|The Paths of Music|
Music is a privelged tool for retracing the meanders of cultural evolution. Its study shows how certain customs sometimes lasted for centuries; and how man, ever more mobile, promoted the exchange of specific know-how.
With greater mobility emerged new practises of varying duration. Some existed for decades, others for several centuries and yet others disappeared for a time to re-emerge once the conditions for their development proved more favourable.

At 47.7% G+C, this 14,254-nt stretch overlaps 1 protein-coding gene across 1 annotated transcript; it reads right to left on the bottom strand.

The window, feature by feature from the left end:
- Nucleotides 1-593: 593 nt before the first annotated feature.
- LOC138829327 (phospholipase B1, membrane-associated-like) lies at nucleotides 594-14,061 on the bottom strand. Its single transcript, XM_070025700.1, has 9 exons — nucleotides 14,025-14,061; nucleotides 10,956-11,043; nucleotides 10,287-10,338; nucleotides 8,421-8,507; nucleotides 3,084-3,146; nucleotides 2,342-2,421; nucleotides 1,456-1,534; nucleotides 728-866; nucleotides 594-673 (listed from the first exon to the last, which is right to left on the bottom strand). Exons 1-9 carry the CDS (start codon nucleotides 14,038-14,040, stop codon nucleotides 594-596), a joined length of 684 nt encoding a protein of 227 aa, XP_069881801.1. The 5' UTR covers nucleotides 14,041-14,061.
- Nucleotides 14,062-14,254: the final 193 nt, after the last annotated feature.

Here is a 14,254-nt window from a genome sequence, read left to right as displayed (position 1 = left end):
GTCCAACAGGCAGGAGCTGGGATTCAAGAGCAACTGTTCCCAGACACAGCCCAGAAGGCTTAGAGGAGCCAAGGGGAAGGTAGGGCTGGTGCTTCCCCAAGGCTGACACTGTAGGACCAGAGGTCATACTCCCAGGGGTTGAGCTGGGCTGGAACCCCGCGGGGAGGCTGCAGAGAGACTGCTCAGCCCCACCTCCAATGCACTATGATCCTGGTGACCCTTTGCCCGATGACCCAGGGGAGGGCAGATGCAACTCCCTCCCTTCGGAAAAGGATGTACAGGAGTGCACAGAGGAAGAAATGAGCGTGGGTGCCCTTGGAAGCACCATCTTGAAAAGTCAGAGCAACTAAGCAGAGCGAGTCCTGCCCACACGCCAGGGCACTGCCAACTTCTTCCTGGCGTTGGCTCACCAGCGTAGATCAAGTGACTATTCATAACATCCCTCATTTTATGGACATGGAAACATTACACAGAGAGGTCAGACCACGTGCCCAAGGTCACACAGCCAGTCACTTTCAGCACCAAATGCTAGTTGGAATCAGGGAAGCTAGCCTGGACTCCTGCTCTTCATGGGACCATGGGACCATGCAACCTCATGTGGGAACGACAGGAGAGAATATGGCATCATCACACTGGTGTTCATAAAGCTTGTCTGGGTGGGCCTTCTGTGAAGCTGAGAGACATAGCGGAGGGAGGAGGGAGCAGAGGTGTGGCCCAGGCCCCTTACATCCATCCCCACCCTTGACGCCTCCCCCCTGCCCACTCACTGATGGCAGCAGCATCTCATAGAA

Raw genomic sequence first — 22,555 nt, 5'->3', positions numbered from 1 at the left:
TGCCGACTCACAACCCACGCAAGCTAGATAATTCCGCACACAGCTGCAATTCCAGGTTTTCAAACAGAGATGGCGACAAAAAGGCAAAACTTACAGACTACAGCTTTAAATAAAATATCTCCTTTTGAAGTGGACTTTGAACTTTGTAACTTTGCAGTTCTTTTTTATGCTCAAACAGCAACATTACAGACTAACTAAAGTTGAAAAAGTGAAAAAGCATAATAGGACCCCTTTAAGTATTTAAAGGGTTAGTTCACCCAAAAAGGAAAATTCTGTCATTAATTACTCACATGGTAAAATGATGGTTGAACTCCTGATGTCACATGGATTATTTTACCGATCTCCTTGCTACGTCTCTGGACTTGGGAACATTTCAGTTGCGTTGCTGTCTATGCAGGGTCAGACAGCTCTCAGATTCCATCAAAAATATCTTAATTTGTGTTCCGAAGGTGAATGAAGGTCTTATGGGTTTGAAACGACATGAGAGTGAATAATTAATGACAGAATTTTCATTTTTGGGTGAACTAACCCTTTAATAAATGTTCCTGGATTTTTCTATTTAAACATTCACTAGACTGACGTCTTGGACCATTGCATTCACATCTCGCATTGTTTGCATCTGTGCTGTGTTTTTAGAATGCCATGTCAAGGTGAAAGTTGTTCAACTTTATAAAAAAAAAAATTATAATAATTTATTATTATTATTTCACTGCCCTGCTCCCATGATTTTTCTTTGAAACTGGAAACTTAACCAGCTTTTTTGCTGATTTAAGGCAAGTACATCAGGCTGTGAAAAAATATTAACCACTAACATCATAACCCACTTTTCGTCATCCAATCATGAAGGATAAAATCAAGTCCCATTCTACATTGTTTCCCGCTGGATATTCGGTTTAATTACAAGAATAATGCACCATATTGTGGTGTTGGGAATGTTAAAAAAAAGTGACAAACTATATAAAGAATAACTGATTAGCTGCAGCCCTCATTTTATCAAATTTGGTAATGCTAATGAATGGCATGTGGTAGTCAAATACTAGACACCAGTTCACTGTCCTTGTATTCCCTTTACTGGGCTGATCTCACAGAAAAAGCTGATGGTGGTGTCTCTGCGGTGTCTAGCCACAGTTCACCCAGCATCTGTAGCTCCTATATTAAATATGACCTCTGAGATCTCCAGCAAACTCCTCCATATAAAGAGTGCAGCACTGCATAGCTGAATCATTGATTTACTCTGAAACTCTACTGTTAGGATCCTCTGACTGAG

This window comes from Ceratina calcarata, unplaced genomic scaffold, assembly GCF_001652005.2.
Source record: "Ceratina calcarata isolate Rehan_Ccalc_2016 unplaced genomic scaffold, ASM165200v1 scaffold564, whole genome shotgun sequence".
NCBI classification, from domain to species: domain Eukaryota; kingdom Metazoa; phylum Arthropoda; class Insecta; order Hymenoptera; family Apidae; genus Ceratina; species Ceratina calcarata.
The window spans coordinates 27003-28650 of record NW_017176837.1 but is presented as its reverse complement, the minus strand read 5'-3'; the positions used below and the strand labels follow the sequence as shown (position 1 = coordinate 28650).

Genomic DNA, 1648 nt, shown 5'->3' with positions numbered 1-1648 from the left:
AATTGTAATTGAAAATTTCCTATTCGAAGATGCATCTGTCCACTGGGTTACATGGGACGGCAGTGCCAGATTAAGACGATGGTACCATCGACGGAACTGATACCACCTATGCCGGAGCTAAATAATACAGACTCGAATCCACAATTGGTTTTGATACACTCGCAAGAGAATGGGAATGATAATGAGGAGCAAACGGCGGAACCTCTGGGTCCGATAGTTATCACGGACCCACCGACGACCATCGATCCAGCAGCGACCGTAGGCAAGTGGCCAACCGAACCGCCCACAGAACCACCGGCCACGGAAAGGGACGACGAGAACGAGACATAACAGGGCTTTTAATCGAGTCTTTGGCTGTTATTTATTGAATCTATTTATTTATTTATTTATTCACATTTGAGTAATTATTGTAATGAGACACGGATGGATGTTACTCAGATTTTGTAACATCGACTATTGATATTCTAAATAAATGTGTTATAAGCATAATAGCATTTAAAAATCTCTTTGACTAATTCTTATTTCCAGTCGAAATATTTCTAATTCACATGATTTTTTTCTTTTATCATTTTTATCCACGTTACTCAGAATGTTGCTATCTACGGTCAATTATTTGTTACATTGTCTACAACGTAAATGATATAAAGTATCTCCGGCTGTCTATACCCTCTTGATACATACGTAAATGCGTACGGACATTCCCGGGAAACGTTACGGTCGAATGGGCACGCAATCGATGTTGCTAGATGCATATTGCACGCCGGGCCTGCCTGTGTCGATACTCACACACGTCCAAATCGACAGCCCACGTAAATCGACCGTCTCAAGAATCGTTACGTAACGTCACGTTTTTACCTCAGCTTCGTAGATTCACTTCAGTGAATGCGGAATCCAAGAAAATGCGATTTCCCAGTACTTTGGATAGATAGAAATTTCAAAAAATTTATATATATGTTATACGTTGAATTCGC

At the threshold of the XXIst century the temptation is great to delve into the past. The means of modern communication, the possibility for international partners to mobilise themselves around the same project, to share knowledge and solve common problems, prompts us to relive, like so many contemporary events, the arts of the past. Thus history becomes a way of experiencing the challenges of the present, for the structuring of the memory, if it is linked to concerted actions of dissemination and instruction, becomes a ferment of life; it broadens the fields of perception and stimulataes the creative process. The muslim world has safeguarded a large number of song practices directly linked to those of the early Christian communities, such as the chanting of sacred texts, and the practise of collective singing characterised by certain sufi fraternities. As for the Byzantive world, its musical history is is particularly tied in with that of the latin world. In the different specimens of plainchant that have been preserved in their written form in western Europe (Old Roman, Gregorian, Milanese, Beneventin, Mozarab and Galician chant) one finds many elements related to their origin, their creation and their vocal aesthetic that must be studied in the light of the repertoires of the Orient in which we find a common root, or similar design or aesthetic.